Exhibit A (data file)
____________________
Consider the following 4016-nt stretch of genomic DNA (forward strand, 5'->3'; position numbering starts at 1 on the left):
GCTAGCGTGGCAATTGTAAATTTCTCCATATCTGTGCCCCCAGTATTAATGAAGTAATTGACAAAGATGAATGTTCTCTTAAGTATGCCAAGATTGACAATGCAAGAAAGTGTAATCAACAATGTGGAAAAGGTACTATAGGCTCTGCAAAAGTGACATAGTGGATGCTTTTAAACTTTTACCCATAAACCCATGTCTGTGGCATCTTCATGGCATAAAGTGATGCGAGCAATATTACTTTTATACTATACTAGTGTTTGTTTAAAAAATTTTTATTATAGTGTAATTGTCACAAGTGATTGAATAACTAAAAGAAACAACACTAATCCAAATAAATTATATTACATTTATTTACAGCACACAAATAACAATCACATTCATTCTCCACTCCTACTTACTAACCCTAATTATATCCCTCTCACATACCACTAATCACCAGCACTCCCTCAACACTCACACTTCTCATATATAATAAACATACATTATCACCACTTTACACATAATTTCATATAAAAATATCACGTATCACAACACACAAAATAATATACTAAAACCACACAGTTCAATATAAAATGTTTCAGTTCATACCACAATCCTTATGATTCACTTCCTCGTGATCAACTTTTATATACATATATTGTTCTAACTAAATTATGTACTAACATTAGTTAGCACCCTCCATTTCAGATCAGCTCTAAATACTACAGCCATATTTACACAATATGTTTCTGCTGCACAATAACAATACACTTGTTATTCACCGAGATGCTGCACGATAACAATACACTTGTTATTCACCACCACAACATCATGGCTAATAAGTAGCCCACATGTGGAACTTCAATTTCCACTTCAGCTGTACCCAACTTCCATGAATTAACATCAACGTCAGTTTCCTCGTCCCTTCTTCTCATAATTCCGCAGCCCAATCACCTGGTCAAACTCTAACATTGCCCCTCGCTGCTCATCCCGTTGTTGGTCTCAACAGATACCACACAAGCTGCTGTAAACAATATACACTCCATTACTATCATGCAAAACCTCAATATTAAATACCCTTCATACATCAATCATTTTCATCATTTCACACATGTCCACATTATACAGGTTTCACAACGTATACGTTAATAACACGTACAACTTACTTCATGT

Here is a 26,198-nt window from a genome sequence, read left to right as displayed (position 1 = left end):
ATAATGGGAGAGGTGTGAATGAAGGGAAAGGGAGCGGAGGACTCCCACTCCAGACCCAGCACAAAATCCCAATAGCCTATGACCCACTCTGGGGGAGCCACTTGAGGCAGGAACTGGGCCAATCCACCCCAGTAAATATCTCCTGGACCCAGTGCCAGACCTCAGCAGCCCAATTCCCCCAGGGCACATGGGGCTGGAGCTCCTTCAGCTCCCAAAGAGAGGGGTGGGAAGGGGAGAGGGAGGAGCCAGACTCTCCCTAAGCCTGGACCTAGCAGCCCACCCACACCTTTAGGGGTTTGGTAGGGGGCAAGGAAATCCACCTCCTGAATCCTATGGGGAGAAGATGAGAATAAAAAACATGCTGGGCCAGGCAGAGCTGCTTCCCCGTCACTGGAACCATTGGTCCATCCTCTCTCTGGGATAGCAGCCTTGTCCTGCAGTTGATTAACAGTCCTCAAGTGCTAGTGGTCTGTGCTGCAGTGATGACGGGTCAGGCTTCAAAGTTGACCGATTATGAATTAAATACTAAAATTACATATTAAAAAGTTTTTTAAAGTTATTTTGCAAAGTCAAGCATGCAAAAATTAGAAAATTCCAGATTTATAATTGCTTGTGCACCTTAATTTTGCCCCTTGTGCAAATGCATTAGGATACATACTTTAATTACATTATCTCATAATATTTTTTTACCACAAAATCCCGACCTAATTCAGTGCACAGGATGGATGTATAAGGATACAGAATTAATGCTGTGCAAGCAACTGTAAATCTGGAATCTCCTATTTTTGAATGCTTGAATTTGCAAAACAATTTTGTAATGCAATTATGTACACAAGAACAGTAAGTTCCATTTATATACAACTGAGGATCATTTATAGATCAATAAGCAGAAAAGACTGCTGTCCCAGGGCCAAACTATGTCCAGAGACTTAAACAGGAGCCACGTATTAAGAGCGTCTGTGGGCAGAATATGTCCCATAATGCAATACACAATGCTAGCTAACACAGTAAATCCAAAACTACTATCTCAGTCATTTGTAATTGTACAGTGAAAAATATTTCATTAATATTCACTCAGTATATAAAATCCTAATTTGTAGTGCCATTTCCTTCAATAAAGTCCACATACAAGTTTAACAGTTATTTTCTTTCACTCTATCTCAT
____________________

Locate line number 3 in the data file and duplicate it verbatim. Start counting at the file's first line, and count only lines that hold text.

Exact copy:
Here is a 26,198-nt window from a genome sequence, read left to right as displayed (position 1 = left end):